Hope this might help get out of the radical debate of "total VS no DRM" and further contribute to promote the idea of creative rethinking / co-creation / co-redesign of DRM as an opportunity rather than a threat to our liberties. Your comments are always welcome and all the best for the Prometheus Awards.
    jh

    Comment by Jean-Henry Morin — April 21, 2009 @ 5:22 am

  5. I've downloaded as well as purchased your books in the past. Now with the question of DRM free ebooks on the minds of distributors like amazon, I want the opportunity to pay for a DRM free ebook. I was on amazon, looking at some of your books, and they have a link to "tell the publisher" that "I'd like to read this book on Kindle." Can clicking this link send the message to amazon that consumers want these books DRM free for the kindle?

    Comment by Joel — April 21, 2009 @ 8:22 am

  6. [...] digital world holds its own dangers.  Cory Doctorow gives us Doctorow’s Law about the dangers of DRM in this eye-opening speech to the publishing [...]

    Pingback by The Future Digital Life :: The Digital Singularity :: http://thomaskcarpenter.com — April 21, 2009 @ 4:48 pm

  7. [...] Also Found at Blip: http://blip.tv/file/1996369 And also from Cory’s site, craphound.com: http://craphound.com/?p=2212 [...]

    Pingback by Cory Doctorow and DRM « The Cat Eats Cheetos — May 13, 2009 @ 4:23 pm

  8. [...] has spoken eloquently to audiences ranging from Google to publisher’s conventions about the inevitability of free information, and proposed a model where all Internet users would [...]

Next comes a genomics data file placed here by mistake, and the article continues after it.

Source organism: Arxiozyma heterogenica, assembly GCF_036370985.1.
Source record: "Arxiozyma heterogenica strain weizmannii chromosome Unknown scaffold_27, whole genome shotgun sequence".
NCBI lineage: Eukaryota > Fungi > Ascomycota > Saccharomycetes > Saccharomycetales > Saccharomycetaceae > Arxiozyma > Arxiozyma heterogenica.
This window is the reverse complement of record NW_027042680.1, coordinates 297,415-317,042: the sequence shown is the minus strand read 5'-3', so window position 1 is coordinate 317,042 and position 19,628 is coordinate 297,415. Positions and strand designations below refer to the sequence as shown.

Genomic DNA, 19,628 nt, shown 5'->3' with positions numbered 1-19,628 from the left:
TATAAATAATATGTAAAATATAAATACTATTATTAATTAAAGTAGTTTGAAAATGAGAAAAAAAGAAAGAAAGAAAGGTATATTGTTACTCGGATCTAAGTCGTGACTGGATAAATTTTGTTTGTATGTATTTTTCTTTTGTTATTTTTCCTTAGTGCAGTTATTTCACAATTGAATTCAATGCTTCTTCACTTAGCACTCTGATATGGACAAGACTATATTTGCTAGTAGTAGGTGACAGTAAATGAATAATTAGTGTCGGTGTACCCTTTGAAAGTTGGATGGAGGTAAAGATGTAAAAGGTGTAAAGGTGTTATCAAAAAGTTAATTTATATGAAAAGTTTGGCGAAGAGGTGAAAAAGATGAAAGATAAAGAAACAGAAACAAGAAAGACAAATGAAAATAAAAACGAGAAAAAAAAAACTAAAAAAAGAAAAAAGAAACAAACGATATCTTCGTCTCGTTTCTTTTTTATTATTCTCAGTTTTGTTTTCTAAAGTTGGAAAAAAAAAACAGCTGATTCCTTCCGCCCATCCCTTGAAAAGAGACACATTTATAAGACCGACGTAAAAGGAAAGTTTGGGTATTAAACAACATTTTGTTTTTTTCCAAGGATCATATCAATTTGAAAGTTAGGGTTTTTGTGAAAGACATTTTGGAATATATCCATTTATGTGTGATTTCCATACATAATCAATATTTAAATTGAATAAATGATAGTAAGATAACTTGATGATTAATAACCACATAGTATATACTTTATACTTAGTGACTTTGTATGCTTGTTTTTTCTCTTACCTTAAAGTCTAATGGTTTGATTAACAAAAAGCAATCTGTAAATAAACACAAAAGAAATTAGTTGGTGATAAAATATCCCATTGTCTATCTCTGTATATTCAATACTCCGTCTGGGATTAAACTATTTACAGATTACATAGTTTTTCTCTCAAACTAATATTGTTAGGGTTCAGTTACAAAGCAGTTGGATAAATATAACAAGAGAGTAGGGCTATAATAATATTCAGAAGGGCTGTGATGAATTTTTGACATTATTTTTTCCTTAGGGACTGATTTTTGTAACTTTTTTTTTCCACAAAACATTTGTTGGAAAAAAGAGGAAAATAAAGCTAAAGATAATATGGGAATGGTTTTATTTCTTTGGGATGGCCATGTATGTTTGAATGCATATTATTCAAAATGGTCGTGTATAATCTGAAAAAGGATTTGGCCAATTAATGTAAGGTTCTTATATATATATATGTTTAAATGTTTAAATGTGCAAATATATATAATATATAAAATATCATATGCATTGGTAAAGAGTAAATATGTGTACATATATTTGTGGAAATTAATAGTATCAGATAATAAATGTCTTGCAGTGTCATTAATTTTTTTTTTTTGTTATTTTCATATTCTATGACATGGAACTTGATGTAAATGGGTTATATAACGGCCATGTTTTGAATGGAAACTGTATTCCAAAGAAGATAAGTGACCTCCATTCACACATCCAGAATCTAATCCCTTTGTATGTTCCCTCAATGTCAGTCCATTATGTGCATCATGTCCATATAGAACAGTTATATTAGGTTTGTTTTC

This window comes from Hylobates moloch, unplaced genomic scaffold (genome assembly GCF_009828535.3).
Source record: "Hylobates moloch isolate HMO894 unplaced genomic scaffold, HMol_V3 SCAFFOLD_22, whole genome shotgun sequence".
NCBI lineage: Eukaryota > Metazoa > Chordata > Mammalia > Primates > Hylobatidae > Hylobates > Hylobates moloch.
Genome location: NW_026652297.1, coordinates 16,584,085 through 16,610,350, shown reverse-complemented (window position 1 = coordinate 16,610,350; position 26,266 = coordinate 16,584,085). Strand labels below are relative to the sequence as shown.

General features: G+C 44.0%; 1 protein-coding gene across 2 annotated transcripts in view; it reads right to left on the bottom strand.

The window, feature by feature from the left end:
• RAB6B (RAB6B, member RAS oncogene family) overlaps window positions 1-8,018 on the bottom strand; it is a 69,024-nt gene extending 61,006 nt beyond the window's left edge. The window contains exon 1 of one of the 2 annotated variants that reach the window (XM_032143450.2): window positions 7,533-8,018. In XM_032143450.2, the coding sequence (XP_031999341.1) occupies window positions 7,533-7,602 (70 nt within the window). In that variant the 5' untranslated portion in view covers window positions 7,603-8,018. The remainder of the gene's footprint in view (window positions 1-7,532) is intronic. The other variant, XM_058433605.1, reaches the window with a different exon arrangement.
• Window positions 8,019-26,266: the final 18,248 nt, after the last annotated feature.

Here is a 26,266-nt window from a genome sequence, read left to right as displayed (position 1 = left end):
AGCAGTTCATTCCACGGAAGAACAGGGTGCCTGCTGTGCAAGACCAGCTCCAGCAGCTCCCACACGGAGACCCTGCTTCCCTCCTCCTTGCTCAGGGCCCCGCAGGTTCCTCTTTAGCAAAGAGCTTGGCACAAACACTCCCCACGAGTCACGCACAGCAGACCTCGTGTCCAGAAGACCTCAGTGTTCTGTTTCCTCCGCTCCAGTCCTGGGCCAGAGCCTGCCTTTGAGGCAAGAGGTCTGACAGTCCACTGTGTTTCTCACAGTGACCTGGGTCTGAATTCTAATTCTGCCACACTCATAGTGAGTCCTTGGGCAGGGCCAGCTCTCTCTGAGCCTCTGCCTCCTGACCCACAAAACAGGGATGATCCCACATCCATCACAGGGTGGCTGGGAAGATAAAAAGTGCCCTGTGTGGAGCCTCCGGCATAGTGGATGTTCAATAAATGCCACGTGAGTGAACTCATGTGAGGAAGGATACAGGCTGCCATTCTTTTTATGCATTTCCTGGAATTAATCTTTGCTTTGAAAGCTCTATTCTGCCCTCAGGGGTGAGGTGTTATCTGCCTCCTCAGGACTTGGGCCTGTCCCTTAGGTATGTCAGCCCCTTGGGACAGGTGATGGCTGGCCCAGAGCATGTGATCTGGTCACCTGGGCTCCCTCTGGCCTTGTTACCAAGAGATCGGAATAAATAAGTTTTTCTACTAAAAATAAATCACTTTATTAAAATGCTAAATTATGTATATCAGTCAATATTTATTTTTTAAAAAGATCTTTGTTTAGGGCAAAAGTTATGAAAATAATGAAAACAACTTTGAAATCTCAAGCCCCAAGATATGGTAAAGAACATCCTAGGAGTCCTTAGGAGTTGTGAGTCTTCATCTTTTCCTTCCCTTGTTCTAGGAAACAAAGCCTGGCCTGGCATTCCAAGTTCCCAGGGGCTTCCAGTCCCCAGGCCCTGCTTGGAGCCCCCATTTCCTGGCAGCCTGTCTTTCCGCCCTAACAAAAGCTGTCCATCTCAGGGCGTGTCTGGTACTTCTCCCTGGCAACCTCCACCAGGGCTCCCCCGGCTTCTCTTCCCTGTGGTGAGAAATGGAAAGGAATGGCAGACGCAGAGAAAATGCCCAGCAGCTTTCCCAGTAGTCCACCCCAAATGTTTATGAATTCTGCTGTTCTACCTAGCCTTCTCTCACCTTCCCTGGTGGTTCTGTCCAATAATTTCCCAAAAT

Pingback by Cory Doctorow Primer for the Unindocrinated « Canada’s World — May 31, 2009 @ 11:36 am

  9. [...] Publishing-konferens, som hölls i New York i april. Tyvärr kunde ingen av oss vara där, men hela föreläsningen går förstås att avnjuta via webben. Under titeln “Digital Distribution and the Whip Hand: [...]

    Pingback by “To DRM or not to DRM, that is not the question” « publitbloggen — June 24, 2009 @ 1:53 am

  10. I am getting ready to publish a book and while researching protecting a flash ebook I ran across your "O'Reilly Tools of Change for Publishing conference in NYC". I am in agreement with what you have said but I am still looking for a venue for my book. A delivery system where I make $10 per issue and keep the costs to to below $20 per copy.

    My target audience is high school students and my ebook is how to attend private college for 75% off. So do you have any suggestions besides avoiding DRM. I am beginning to give thought to having all of the info up on a web site that allows two different ISP's addresses using the same user and password.

    I am looking forward to hearing your suggestions. I have articles ready to place up on the internet to drive to my web site and also have ads to place in such places as Facebook. But how to deliver is the big question. If I can get just two percent of the SAT takers of the to buy my book each year my world would change.

    Thank you for your time

    Comment by Mike Whelan — October 19, 2009 @ 3:36 pm

  11. [...] Publishing-konferens, som hölls i New York i april. Tyvärr kunde ingen av oss vara där, men hela föreläsningen går förstås att avnjuta via webben. Under titeln “Digital Distribution and the Whip Hand: [...]

    Pingback by “To DRM or not to DRM, that is not the question” | Publit.se — November 17, 2009 @ 1:41 am

  12. [...] Never a good idea. Needless to say, I’m a proponent of Mr. Doctorow’s and agree with “Doctorow’s Law.” That is: Any time someone puts a lock on something you own, against your wishes, and [...]

    Pingback by The Future of Genre Fiction (an interview by Marc Marion) Part 3 – Grasping for the Wind — May 14, 2010 @ 8:03 am

Leave a comment

Line and paragraph breaks automatic, e-mail address never displayed, HTML allowed: <a href="" title=""> <abbr title=""> <acronym title=""> <b> <blockquote cite=""> <cite> <code> <del datetime=""> <em> <i> <q cite=""> <strike> <strong>


Close this window.

0.821 Powered by WordPress